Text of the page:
(pen/man/ship plays at Magic Theatre from May 28 through June 15, 2014.)
Christina Anderson’s pen/man/ship is a remarkably ambitious play that aims for greatness and, in part, succeeds.
Few settings in American literature are as evocative as a ship at sea. From Melville’s Moby Dick to Steinbeck’s Lifeboat, the ship as a microcosm of society is one of our great literary metaphors. Much of this metaphorical power comes from our origins as a sea-based economy (whaling was one of the the great economic drivers of the colonies) and our history of immigration by sea.
In the case of Black Americans, the vast majority of whom have ancestors who were brought to America in chains by sea voyage from the African Slave Coast, the metaphorical force of the image of a ship at sea is exponentially increased.
It is the Fall of 1896, and the Supreme Court has just upheld the Jim Crow laws of the South as constitutional. The window of opportunity for Blacks that occurred in the period of Reconstruction immediately following the Civil War has slammed shut.
On a ship in the mid-Atlantic, Charles Boyd, a proud Black man, a professional surveyor, is traveling on a secret project to the new country of Liberia, colonized by American Blacks returning to Africa to make a new beginning.
Charles is accompanied by his devoted son, Jacob, and, unexpectedly, a woman (Ruby) with whom Jacob has formed a bond. A fourth character, a sympathetic crew member and Charles’s confidante (Cecil), is the only other character we see on stage. Offstage are a crew of colored soldiers and a colored captain (“colored” is the term used in the play), presumably uneducated, working class men for whom Charles displays an open contempt.
In the close quarters of a ship at sea, the four main characters engage in discussions of significance. The girl, Ruby, dreams of freedom in Liberia. Jacob struggles to free himself from his father’s tight control. Charles lives in denial of his alcoholism, and fosters a fierce determination to be what he sees as a different, superior sort of Black man. Cecil watches and listens, a mysterious, almost mythological figure, accompanying the action with his ever present accordion and moving freely between Charles and the mysterious unseen crew.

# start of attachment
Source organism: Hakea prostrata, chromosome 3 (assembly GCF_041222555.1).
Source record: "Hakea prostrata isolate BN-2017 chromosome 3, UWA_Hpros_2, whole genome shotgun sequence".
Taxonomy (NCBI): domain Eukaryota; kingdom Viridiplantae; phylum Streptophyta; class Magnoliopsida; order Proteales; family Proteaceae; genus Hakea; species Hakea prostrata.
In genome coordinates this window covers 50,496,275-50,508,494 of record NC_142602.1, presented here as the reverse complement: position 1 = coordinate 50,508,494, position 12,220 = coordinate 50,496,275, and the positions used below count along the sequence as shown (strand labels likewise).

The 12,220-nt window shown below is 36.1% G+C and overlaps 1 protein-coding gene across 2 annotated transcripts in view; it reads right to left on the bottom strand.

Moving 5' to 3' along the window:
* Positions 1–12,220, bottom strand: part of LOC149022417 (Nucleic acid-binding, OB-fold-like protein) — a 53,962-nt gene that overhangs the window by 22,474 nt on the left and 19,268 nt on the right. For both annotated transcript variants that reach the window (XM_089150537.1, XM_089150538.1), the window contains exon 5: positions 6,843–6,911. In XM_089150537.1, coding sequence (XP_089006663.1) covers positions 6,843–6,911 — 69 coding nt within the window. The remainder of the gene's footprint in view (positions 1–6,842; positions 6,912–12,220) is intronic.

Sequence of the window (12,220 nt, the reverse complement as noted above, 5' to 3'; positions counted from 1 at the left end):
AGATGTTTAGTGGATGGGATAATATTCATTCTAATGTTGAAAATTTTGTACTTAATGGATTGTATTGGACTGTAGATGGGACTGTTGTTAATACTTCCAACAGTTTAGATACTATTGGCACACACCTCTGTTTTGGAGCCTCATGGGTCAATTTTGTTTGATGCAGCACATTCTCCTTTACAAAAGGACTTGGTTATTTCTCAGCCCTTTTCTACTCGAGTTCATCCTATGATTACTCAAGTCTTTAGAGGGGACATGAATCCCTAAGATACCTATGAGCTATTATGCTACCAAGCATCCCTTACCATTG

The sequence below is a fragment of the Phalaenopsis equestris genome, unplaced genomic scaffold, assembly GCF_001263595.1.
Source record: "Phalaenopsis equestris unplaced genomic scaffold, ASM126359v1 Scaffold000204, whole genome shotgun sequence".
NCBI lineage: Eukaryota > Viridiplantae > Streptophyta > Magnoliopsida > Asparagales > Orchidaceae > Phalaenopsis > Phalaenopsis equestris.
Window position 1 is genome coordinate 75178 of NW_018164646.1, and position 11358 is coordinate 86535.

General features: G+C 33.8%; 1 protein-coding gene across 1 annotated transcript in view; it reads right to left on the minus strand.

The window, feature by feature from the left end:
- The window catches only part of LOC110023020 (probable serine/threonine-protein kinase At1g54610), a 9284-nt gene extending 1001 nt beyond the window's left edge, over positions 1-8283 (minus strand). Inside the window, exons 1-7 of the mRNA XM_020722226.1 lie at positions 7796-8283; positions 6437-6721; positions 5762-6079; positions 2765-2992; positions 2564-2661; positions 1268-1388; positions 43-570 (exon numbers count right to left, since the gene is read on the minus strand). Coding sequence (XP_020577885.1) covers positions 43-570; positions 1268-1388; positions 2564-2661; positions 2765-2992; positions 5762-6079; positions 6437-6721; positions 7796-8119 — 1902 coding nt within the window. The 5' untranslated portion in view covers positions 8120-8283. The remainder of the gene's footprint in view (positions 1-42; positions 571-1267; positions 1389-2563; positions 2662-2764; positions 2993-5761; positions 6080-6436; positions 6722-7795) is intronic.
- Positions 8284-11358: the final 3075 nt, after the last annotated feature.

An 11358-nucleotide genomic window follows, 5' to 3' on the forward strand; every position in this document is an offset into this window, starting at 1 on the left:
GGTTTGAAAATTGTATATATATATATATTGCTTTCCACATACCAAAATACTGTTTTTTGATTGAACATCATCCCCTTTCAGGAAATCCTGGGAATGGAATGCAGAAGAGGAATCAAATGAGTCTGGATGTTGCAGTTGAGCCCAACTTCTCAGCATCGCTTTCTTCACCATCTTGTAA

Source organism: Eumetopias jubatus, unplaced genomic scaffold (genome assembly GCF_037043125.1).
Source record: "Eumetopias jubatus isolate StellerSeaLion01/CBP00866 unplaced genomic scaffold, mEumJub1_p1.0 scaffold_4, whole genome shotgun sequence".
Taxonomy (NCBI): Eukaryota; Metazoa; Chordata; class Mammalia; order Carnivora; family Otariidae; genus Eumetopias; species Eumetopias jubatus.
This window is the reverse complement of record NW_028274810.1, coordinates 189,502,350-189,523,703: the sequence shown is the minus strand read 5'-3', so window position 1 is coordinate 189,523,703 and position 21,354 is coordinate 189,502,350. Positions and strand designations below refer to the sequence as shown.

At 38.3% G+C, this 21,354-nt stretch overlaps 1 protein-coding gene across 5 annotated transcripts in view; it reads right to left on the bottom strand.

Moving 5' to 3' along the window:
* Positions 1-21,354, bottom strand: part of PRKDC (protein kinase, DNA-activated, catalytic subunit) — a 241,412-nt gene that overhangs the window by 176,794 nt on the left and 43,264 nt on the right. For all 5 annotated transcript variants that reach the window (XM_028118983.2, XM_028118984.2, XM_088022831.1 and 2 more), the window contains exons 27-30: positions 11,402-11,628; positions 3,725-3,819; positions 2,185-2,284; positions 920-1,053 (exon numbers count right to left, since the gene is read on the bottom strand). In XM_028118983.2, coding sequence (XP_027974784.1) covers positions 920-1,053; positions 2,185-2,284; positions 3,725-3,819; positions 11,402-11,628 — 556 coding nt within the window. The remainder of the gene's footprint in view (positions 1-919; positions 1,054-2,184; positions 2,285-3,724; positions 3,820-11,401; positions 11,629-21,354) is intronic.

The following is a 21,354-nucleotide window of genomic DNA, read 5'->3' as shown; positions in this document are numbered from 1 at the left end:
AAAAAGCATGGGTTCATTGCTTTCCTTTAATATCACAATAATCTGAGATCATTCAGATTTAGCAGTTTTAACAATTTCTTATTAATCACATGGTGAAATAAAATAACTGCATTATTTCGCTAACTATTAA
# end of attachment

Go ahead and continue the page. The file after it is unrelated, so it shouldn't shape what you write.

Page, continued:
When the passionate Ruby discovers (or suspects) the disturbing purpose of Charles’s voyage to Liberia, she uses her histrionic gifts to incite and support mutiny among the crew. Ultimately, Charles finds himself in a direct encounter with a young crew member who is killed.
By this time the ship has become a microcosmic maelstrom of societal conflict: rich and poor, male and female, white and black, young and old, free and slave—and in a flurry of conflict the play moves to its conclusion.
pen/man/ship is never dull, in spite of complex themes, intellectual heft, and limited action. Much of the sustained interest can be credited to the design team. The ship setting by Angrette McCloskey is realistic, and, lit in fits and starts by Ray Oppenheimer, seems to actually rock in the water. Sara Huddleston’s sound design persuasively evokes the sea.
Adrian Roberts, as Charles, and Eddie Ray Jackson as his son Jacob, are excellent. Their relationship is full of complexity and ambivalence. These two actors recently performed together in an excellent production of August Wilson’s Fences at Marin Theatre Company, and they have clearly made use of this opportunity to develop an exceptional rapport. Tyee Tilghman, playing Cecil, also appeared in Fences. These three actors work together with an exceptional sense of ensemble.
The newcomer is Tangela Large as Ruby, making her Magic Theatre (and, I believe, Bay Area) debut. Ms. Large is an actress of exceptional gifts. Possessing a wonderfully expressive face and a supple vocal instrument, this beautiful actress is able to run through a wide range of emotions with the quick sensitivity of a compass needle. Whatever happens, however the circumstances shift, her emotional life points invariably to true north, never wavering. She delivers the kind of moment-to-moment work that every actor strives for, and few achieve with this level of consistency.
I opened this review with the observation that pen/man/ship is a remarkably ambitious play. It strives to be great art, something much more than merely well made, much more than an evening’s entertainment. Does it succeed? Not entirely.
The deep structure of Ms. Anderson’s play, the richness of symbol, the complexity of ideas are all impressive. But the actual language spoken falls short. Where the circumstances and vitality of the situation demand poetry, Ms. Anderson too often delivers prose. In particular, the circumstances of Charles’s final monologue cry out for a magnificence that the speech as written fails to deliver. One hopes for something as transcendent as Linda’s closing lines from Arthur Miller’s Great American Tragedy Death Of A Salesman beginning with “Nobody dast blame this man….”. Ms. Anderson does not deliver at that level.
But I believe she will. As it stands, pen/man/ship is a remarkable play given a remarkable production by the Magic. With further developoment and future productions, it may well grow into something much more.
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pen/man/ship, a world premiere by Christina Anderson, produced by Magic Theatre. Director: Ryan Guzzo Purcell. Set Design: Angrette McCloskey. Costume Design: Antonia Gunnarson. Lighting Design: Ray Oppenheimer. Sound Design: Sara Huddleston.
Jacob: Eddie Ray Jackson. Ruby: Tangela Large. Charles: Adrian Roberts. Cecil: Tyee Tilghman.
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